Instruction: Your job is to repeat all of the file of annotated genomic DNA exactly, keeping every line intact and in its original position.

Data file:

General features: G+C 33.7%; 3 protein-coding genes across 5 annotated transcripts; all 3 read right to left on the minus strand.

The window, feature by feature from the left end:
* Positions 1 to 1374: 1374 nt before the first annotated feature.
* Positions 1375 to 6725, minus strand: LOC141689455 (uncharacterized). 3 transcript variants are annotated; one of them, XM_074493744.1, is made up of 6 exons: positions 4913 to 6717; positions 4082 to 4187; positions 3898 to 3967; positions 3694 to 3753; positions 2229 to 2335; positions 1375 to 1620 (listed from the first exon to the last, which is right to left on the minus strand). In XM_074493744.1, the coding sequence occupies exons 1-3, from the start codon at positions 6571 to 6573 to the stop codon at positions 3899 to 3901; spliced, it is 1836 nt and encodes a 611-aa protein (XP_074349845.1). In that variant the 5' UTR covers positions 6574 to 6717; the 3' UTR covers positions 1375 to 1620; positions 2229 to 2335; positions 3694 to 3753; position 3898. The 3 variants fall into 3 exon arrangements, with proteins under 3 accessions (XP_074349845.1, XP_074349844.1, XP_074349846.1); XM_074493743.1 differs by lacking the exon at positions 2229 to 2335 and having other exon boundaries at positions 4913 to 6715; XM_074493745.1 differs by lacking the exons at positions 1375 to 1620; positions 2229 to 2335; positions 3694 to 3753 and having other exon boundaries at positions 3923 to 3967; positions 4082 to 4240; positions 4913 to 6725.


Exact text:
General features: G+C 33.7%; 3 protein-coding genes across 5 annotated transcripts; all 3 read right to left on the minus strand.

The window, feature by feature from the left end:
* Positions 1 to 1374: 1374 nt before the first annotated feature.
* Positions 1375 to 6725, minus strand: LOC141689455 (uncharacterized). 3 transcript variants are annotated; one of them, XM_074493744.1, is made up of 6 exons: positions 4913 to 6717; positions 4082 to 4187; positions 3898 to 3967; positions 3694 to 3753; positions 2229 to 2335; positions 1375 to 1620 (listed from the first exon to the last, which is right to left on the minus strand). In XM_074493744.1, the coding sequence occupies exons 1-3, from the start codon at positions 6571 to 6573 to the stop codon at positions 3899 to 3901; spliced, it is 1836 nt and encodes a 611-aa protein (XP_074349845.1). In that variant the 5' UTR covers positions 6574 to 6717; the 3' UTR covers positions 1375 to 1620; positions 2229 to 2335; positions 3694 to 3753; position 3898. The 3 variants fall into 3 exon arrangements, with proteins under 3 accessions (XP_074349845.1, XP_074349844.1, XP_074349846.1); XM_074493743.1 differs by lacking the exon at positions 2229 to 2335 and having other exon boundaries at positions 4913 to 6715; XM_074493745.1 differs by lacking the exons at positions 1375 to 1620; positions 2229 to 2335; positions 3694 to 3753 and having other exon boundaries at positions 3923 to 3967; positions 4082 to 4240; positions 4913 to 6725.